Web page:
Monday, August 9, 2010

Homemaker Monday: Yard Sale Adventures in a Border Town

Welcome to the 100th weekly edition of...

Thank you for joining us! If you're new to this carnival and would like to enter your post, please check HERE for the rules and regs.

YOURS: This week's "YOURS" goes to "Goodbye, House! Hello, Home!" When I read this post, I knew there was no choice to but share it with you. Hello Home shares her superbly organized method of selling trinkets, knick knacks, dishes, and clothing on Ebay. I totally want to copy her...


And this is just one photo of many she shows on how she organizes her Ebay business. And you have to go to her blog to check out her bulletin board. It is the cutest thing ever. Thank you so much, Hello Home, for your inspiration! I have just recently starting selling on Ebay, and I know that if I used your system, I could save lots of time and bring in some extra income. Thanks for the inspiration and please feel free to grab the "I Was Featured" button from my left sidebar! For Goodbye, House! Hello, Home's entire post, click HERE.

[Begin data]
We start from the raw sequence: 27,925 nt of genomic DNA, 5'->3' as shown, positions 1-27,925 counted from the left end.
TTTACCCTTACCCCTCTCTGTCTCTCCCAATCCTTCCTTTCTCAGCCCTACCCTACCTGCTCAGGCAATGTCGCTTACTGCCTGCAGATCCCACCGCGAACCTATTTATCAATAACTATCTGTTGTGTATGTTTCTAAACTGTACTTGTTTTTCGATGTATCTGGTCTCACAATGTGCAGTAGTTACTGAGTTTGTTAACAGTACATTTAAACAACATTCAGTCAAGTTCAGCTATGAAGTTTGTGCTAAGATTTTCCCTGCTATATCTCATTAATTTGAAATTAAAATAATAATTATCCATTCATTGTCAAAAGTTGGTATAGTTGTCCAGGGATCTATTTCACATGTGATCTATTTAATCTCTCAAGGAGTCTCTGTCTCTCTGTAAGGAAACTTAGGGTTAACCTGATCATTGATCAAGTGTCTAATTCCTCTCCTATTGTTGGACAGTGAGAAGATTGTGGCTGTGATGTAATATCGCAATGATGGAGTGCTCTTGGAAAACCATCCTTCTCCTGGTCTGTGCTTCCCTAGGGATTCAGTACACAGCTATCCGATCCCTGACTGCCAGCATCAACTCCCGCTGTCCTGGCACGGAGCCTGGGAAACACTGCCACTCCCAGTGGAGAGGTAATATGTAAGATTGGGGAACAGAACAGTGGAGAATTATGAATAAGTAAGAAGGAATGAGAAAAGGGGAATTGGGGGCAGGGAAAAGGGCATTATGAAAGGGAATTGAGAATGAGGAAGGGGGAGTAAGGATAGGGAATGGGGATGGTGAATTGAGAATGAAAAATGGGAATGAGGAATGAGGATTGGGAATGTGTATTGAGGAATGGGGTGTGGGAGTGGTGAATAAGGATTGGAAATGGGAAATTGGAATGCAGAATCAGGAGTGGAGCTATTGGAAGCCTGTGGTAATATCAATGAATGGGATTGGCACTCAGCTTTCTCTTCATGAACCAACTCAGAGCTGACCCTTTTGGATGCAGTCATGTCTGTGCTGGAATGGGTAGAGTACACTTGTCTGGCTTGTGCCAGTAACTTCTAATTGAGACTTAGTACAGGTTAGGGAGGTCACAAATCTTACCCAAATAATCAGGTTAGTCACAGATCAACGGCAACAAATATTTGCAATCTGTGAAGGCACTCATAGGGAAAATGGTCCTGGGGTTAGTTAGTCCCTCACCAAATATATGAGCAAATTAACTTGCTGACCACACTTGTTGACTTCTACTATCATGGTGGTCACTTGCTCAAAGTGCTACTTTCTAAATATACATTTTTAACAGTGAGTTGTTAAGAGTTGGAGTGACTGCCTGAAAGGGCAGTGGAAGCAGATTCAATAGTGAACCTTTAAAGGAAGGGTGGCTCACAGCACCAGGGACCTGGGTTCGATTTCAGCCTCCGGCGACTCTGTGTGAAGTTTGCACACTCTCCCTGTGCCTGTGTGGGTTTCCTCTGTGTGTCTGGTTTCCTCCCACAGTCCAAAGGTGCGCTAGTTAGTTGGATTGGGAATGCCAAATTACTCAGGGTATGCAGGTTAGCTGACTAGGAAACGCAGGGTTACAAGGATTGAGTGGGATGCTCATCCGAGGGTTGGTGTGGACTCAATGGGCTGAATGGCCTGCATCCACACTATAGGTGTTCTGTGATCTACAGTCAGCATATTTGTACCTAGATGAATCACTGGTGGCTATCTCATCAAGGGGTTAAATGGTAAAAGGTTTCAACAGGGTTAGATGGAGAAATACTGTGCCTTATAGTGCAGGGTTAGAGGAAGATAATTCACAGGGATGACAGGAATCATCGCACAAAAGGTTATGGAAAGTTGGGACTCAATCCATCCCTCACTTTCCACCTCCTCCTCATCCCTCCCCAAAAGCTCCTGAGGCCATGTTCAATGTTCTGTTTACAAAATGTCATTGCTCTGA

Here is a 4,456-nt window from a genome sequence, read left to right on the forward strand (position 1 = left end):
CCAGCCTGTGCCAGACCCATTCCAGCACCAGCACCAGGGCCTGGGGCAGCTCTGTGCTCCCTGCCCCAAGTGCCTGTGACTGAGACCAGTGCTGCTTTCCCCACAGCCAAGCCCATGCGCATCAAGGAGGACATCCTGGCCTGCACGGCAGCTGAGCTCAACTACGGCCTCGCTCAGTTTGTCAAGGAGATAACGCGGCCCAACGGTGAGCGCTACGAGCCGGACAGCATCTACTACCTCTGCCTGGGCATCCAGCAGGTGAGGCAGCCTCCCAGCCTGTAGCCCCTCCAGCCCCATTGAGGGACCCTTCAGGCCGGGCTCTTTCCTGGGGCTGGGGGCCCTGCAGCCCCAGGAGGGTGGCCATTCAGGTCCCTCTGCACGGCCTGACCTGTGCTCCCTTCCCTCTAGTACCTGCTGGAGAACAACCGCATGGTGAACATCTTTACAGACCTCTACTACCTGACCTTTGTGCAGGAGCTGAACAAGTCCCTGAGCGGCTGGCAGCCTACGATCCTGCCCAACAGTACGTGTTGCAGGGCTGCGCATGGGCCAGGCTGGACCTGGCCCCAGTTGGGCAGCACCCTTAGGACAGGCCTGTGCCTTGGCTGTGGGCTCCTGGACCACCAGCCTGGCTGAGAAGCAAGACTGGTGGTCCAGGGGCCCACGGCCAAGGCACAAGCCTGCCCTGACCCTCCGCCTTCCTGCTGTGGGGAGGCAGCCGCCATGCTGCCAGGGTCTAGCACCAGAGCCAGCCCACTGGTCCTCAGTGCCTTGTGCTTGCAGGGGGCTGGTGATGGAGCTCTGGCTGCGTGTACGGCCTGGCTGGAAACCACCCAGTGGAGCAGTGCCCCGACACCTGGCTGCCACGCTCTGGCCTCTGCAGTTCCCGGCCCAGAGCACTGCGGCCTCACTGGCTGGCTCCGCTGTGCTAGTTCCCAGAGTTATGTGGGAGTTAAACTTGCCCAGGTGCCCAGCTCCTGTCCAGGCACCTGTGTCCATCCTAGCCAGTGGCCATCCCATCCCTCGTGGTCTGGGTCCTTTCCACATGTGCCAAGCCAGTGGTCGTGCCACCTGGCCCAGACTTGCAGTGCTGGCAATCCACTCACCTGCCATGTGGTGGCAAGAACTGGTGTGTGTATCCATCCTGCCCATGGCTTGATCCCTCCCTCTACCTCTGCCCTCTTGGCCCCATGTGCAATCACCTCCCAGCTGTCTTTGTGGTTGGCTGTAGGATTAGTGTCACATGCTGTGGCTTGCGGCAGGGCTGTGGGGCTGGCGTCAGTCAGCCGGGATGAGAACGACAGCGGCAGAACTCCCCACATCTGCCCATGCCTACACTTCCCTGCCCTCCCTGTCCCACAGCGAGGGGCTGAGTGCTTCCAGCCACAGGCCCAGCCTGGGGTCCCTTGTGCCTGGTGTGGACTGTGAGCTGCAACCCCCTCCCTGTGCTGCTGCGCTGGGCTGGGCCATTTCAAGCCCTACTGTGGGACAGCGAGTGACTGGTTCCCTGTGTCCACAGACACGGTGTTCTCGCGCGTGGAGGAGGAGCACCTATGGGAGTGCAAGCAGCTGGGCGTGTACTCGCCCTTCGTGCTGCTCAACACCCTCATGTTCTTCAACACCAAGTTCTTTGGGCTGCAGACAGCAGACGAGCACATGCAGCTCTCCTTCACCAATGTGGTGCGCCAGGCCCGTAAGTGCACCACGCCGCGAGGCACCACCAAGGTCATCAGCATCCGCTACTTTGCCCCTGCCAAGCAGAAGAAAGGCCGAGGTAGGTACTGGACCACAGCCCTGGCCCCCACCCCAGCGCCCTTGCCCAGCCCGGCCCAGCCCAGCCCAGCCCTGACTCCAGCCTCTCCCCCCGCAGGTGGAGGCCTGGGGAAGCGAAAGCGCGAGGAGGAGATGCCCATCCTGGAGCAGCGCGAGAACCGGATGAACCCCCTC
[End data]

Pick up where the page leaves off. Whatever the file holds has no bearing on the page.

MINE: When a father dies, he leaves his legacy to his children. Once my father took me outside and waved his outstretched hand over his estate, and said, "Jennifer, when I die, all this will be yours." Here is some of what he was talking about...


It's been two years since his passing, and his "legacy" is still some pretty bad feng shui at my mother's house. Now, let me explain, for my mother's sake, that she fought this every step of the way. My father even built a large, high wooden fence around all of his treasures so that my mother would rarely have to see them. Her part of the yard looks pretty nice with pots of flowers, a cute pond with a well top and bucket, and wrought iron patio furniture. My father's collections are probably what caused the most contention in their marriage over the years, that and when my father did things like call my mother from the living room, while he was in the kitchen three feet away from the fridge, to tell her to get him the ketchup.

Recently, my mother has expressed that she feels overwhelmed at the thought of living amongst all of this junk and that it feels oppressive to her. She has few family members who live near enough to help her, so I decided that while I was visiting her, I was going to get something done.